What’s behind the sharp rise in Scottish dentists leaving the NHS?
Practice Plan’s sales and marketing director, Nigel Jones, caught up with regional support manager, Louise Bone, to talk about what the future of dentistry might look like north of the border.
The last year has been an extremely uncertain time for NHS dentists across the UK. Many are left wondering whether their future lies in the NHS or in a private setting.
This has coincided with a marked increase in the number of practices enquiring about moving away from the NHS. With the sharpest rise of all coming in Scotland.
Across the UK there has been an increase in the number of dentists looking to leave the NHS. In Scotland those numbers are higher than ever. When did this spike in practices moving to private begin?
Louise Bone: It all started after the first lockdown hit. Since then it has been a crazy 12 months.
We had a few practices get in touch following that first lockdown. Then it began to snowball in June, after dentists were given just one months’ notice to return to work.
Many were quite rightly unhappy about the short time frame and the way they were told. This has led to the number of enquiries continuing to grow.
The response by the profession has been phenomenal in terms of the number of practices wanting to talk about a life outside NHS dentistry. I’ve not experienced anything like it.
What are some of the reasons these dentists have given you for wanting to leave the NHS behind?
Louise Bone: There has been a mix of reasons because no two practices are the same; however, I’ve noticed some consistent themes.
Many dentists have been unsettled in the last year; they’re left feeling exhausted, fed up and many are telling me that they’re just purely existing day to day.
A lot of practices say they can’t sustain their business because the NHS model in Scotland relies on the volume of patients, which currently isn’t possible because of regulations around fallow time.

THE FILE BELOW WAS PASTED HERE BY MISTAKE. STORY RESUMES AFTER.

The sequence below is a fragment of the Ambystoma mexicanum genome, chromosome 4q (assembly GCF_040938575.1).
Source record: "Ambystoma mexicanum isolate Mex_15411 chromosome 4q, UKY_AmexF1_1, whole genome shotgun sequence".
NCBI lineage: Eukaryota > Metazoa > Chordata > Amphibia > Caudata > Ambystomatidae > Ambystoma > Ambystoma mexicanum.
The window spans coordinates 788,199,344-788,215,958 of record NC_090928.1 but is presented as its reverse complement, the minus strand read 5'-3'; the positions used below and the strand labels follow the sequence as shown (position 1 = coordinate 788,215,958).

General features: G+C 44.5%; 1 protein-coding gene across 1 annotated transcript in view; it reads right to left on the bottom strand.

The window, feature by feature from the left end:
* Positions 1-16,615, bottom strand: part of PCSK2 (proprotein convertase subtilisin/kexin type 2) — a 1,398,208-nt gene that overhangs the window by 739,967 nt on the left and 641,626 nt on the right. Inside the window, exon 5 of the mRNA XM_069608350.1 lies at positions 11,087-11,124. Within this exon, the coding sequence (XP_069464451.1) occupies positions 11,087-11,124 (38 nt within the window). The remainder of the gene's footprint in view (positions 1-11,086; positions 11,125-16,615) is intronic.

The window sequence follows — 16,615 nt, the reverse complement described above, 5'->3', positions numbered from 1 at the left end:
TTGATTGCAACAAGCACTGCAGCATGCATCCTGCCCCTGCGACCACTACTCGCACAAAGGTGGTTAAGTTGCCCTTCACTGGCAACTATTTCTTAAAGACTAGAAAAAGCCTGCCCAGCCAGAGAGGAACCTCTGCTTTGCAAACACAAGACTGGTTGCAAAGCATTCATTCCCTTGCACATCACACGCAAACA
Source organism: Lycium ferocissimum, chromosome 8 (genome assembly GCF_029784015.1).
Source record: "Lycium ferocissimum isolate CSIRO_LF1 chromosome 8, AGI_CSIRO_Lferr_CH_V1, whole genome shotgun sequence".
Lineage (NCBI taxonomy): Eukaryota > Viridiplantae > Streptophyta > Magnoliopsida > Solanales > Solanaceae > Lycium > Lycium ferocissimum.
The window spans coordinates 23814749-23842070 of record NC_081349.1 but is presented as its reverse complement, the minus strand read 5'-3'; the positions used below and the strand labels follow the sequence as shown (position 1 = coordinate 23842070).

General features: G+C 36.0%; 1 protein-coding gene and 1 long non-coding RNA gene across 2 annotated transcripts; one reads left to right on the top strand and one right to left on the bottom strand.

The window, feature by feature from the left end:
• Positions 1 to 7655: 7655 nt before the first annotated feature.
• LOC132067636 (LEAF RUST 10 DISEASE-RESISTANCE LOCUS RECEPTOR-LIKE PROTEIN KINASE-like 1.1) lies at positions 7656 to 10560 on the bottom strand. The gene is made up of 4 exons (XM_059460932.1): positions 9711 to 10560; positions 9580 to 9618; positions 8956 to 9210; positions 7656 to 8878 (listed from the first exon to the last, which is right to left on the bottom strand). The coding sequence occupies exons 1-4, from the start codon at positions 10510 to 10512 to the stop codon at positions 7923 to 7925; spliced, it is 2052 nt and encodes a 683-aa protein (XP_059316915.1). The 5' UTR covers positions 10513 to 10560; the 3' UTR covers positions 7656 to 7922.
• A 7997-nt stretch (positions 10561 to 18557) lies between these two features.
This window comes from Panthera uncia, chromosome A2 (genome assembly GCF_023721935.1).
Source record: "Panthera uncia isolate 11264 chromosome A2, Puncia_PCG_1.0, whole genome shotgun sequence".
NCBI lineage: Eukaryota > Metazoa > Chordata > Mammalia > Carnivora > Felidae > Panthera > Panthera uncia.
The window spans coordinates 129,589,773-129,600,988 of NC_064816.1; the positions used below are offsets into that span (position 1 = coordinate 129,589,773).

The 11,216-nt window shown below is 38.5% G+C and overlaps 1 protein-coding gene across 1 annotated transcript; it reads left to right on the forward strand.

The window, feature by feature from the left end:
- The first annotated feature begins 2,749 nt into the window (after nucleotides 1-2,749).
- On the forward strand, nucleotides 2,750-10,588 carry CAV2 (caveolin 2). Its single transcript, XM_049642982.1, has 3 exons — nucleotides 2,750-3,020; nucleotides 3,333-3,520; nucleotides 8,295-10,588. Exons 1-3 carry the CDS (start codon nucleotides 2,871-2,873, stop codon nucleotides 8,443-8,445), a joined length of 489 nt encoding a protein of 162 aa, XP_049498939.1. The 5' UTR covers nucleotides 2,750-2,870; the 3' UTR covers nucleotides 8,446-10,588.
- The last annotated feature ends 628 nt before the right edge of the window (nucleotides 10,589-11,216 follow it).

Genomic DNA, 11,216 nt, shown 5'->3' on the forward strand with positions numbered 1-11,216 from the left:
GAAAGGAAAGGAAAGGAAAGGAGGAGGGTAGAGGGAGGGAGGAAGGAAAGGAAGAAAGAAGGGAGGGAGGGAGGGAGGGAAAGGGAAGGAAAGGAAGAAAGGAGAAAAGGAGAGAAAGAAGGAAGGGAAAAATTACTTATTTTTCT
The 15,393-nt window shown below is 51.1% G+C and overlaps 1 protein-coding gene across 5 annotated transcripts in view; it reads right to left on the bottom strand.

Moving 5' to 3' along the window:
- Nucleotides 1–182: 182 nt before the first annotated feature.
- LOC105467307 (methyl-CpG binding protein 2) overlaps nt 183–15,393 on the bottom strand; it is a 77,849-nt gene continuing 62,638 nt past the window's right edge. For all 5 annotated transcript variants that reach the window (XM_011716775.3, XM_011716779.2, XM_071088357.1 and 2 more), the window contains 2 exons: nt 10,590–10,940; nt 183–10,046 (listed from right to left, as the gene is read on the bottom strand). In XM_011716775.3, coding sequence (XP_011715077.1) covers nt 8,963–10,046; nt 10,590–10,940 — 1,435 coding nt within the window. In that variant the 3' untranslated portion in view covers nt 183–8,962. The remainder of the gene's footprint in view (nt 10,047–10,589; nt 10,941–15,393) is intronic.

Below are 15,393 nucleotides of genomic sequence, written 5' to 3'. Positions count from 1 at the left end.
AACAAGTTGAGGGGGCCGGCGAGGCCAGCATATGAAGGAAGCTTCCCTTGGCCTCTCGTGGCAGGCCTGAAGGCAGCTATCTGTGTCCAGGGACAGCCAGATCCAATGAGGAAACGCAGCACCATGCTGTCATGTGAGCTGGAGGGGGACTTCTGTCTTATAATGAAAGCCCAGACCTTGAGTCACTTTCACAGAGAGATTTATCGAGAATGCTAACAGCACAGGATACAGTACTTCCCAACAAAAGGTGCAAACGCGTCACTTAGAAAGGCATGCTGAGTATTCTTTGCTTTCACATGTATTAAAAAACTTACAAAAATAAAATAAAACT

Others feel let down and disheartened by the messaging that was put out during the pandemic. And how the public were told about the re-opening of practices before they actually were.
On the flip side, the pandemic has given dentists some time to re-evaluate their working life and consider what they want their futures to look like.
Many are questioning whether they want to return to seeing 40 patients a day. Or whether there is a better, more balanced and more enjoyable way of doing their dentistry.
What are the most important things you’d say to a dentist who is considering the move to private?
Louise Bone: The first thing I convey to them is how important it is to get the practice team on board from the start. I help them with this by going into the practice and having that conversation. I also put them in touch with others that are making the conversion and know all about the process.
Then I take them through a checklist of things to consider before the conversion process starts. This includes getting private fees correct, being fully transparent with patients, and being sure to spell out the benefits the change will bring. So it’s an easy decision for the patients to make in staying with the practice as it moves to private provision.
And finally, does this spike in dentists wanting to convert to private show any sign of stopping?
Louise Bone: At the moment we are noticing that it is still a lot busier in Scotland. So no, it doesn’t show any sign of stopping.
And I think the continued uncertainty around the NHS in Scotland will only lead to this busy period we’re having continuing for some time yet.
For more information on converting to private, visit www.practiceplan.co.uk.